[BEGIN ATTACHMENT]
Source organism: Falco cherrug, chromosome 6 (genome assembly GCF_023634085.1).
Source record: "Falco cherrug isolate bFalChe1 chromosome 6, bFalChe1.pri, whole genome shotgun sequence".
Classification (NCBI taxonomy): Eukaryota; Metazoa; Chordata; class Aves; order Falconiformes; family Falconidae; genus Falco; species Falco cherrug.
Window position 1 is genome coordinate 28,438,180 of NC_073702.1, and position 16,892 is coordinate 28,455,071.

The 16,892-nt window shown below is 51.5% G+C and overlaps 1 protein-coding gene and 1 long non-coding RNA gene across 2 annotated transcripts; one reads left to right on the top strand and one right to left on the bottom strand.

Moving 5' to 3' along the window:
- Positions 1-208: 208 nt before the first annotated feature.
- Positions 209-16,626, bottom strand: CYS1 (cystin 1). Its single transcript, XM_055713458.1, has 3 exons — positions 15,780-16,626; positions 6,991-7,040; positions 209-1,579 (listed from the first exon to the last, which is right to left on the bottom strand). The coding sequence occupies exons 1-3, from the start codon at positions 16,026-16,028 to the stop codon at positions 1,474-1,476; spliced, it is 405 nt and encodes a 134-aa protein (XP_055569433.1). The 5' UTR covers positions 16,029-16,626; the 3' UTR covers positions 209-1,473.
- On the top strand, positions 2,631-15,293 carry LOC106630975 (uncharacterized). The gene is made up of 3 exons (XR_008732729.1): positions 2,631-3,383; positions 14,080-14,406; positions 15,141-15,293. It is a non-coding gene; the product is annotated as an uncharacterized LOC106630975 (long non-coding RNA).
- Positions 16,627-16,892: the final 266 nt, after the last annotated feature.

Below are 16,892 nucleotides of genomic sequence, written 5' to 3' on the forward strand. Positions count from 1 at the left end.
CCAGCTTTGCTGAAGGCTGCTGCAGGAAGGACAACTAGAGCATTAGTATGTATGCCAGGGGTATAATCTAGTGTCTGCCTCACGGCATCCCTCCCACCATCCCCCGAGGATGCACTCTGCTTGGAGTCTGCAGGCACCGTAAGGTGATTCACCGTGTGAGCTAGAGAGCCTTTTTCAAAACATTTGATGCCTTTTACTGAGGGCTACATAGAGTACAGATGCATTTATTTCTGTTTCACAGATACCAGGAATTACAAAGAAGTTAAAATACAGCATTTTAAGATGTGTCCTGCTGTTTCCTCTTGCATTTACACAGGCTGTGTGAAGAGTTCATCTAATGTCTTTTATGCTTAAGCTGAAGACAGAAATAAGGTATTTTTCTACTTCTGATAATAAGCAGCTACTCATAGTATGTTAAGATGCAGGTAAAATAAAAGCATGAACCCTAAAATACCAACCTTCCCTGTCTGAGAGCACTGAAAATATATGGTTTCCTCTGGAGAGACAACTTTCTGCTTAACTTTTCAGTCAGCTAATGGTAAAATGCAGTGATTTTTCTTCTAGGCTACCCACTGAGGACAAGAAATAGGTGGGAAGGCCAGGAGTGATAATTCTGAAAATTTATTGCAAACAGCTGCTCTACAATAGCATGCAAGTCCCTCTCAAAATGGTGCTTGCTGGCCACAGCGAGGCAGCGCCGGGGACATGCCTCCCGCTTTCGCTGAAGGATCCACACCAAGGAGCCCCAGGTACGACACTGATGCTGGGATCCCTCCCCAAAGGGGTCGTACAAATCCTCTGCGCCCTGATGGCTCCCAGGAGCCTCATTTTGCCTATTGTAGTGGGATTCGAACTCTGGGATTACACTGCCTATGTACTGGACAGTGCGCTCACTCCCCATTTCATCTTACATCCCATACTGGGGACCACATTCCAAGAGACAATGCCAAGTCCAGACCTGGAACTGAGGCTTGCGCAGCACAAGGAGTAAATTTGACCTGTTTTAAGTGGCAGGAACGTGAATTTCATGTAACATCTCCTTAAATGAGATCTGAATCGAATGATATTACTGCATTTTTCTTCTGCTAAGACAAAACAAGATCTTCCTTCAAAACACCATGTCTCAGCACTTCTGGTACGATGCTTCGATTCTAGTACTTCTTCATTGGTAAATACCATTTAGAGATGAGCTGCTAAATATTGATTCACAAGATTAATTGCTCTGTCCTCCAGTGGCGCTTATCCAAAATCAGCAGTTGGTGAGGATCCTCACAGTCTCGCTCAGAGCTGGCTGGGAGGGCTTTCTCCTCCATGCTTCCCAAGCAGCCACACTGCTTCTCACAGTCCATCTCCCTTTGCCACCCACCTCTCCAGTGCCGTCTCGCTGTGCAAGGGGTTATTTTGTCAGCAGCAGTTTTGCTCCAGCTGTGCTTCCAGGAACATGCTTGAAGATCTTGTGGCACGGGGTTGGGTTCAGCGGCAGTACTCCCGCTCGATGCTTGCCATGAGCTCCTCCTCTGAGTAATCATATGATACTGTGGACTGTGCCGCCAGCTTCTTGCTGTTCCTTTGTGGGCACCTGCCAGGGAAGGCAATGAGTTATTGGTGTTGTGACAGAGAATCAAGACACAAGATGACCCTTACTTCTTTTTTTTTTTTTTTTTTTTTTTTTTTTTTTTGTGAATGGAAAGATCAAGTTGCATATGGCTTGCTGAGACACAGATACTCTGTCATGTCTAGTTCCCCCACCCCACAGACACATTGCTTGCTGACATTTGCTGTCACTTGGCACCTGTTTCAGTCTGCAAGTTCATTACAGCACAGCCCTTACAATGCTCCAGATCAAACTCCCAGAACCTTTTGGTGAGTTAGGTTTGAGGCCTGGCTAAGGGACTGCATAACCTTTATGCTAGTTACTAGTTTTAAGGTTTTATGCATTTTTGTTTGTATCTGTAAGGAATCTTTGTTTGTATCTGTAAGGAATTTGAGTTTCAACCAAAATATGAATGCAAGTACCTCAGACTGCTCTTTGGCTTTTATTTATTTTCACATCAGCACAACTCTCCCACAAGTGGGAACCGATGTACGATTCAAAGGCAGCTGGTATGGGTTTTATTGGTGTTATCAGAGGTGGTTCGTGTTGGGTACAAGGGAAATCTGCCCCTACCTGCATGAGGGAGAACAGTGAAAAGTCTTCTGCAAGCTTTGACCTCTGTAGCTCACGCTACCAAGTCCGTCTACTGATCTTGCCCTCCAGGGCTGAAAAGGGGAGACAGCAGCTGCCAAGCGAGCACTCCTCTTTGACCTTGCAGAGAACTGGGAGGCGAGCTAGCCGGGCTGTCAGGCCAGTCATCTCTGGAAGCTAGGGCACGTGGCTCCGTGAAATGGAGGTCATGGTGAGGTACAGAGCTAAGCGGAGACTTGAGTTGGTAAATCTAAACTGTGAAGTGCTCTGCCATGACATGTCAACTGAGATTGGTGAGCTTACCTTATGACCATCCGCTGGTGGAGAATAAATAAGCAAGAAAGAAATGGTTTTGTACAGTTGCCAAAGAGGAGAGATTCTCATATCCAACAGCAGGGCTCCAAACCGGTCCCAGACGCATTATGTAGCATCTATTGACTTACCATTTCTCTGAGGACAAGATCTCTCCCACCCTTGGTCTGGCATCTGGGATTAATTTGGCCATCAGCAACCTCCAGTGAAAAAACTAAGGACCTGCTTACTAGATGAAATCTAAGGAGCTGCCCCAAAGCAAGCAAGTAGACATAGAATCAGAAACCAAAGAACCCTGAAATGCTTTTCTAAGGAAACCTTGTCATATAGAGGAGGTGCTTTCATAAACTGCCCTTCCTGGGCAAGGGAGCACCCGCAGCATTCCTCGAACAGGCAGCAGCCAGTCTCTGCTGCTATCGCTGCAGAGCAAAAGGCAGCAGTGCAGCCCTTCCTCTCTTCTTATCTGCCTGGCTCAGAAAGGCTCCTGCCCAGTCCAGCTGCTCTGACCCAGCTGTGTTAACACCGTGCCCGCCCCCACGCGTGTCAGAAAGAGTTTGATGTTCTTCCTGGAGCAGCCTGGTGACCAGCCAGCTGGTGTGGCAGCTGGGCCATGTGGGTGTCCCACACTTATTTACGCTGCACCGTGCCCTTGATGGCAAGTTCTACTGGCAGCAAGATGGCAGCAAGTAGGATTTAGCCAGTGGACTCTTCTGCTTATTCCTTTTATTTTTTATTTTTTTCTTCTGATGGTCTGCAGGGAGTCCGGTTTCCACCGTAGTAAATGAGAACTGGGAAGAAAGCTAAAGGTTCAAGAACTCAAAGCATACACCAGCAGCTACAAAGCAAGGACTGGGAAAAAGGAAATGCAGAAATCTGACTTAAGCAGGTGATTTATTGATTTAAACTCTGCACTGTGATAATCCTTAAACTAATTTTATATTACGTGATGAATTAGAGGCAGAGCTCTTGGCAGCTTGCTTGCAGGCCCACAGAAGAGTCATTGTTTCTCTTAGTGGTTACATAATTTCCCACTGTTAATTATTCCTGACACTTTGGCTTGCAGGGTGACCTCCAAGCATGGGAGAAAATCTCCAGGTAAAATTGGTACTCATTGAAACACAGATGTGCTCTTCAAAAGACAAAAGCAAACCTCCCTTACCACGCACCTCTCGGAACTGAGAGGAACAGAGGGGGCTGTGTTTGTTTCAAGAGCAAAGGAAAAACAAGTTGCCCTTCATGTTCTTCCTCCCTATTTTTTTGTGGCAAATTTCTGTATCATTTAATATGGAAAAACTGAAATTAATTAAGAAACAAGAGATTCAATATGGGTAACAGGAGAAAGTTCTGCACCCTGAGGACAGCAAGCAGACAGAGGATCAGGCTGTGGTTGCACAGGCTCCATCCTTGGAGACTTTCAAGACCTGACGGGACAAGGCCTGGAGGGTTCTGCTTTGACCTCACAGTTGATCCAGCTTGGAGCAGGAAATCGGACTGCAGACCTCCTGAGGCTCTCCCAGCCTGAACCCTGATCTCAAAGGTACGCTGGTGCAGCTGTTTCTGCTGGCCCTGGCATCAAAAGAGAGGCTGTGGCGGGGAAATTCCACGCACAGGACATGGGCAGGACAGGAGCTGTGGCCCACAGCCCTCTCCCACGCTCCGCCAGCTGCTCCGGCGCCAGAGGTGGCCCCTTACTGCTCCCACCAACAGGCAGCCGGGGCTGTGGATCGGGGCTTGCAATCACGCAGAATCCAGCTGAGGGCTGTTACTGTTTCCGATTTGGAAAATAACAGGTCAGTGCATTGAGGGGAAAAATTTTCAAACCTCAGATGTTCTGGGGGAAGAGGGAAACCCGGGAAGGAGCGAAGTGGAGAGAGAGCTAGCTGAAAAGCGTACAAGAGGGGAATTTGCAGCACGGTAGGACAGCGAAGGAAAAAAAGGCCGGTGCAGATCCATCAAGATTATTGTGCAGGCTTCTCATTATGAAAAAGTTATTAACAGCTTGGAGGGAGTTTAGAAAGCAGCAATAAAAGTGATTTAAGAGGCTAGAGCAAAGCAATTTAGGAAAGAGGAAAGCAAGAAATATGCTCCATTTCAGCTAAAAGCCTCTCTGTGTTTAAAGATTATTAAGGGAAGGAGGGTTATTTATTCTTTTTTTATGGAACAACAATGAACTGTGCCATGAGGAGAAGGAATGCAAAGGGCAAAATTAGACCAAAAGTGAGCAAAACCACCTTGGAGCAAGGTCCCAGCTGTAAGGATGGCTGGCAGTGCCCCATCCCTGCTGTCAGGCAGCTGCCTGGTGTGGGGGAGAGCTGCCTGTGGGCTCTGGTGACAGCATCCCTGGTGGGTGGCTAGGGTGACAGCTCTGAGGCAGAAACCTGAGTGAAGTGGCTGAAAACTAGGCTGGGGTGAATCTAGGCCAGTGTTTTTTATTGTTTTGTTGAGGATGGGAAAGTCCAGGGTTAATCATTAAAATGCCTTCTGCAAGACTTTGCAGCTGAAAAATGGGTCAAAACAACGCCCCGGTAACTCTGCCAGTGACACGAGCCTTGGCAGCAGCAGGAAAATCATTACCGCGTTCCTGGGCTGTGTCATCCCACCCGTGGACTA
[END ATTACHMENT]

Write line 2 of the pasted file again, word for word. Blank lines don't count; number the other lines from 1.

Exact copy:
Source record: "Falco cherrug isolate bFalChe1 chromosome 6, bFalChe1.pri, whole genome shotgun sequence".